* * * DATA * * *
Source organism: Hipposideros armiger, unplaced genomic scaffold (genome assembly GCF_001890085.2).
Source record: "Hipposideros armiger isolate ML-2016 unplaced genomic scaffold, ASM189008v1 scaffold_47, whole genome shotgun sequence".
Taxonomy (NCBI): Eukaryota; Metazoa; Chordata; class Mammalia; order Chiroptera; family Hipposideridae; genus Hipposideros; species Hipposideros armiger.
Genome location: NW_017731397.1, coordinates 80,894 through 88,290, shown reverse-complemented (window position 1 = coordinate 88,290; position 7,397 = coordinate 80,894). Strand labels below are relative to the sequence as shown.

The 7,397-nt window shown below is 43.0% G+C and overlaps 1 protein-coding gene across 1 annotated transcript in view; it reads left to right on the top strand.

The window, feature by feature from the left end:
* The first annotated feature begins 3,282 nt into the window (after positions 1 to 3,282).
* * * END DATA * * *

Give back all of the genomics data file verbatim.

Source organism: Hipposideros armiger, unplaced genomic scaffold (genome assembly GCF_001890085.2).
Source record: "Hipposideros armiger isolate ML-2016 unplaced genomic scaffold, ASM189008v1 scaffold_47, whole genome shotgun sequence".
Taxonomy (NCBI): Eukaryota; Metazoa; Chordata; class Mammalia; order Chiroptera; family Hipposideridae; genus Hipposideros; species Hipposideros armiger.
Genome location: NW_017731397.1, coordinates 80,894 through 88,290, shown reverse-complemented (window position 1 = coordinate 88,290; position 7,397 = coordinate 80,894). Strand labels below are relative to the sequence as shown.

The 7,397-nt window shown below is 43.0% G+C and overlaps 1 protein-coding gene across 1 annotated transcript in view; it reads left to right on the top strand.

The window, feature by feature from the left end:
* The first annotated feature begins 3,282 nt into the window (after positions 1 to 3,282).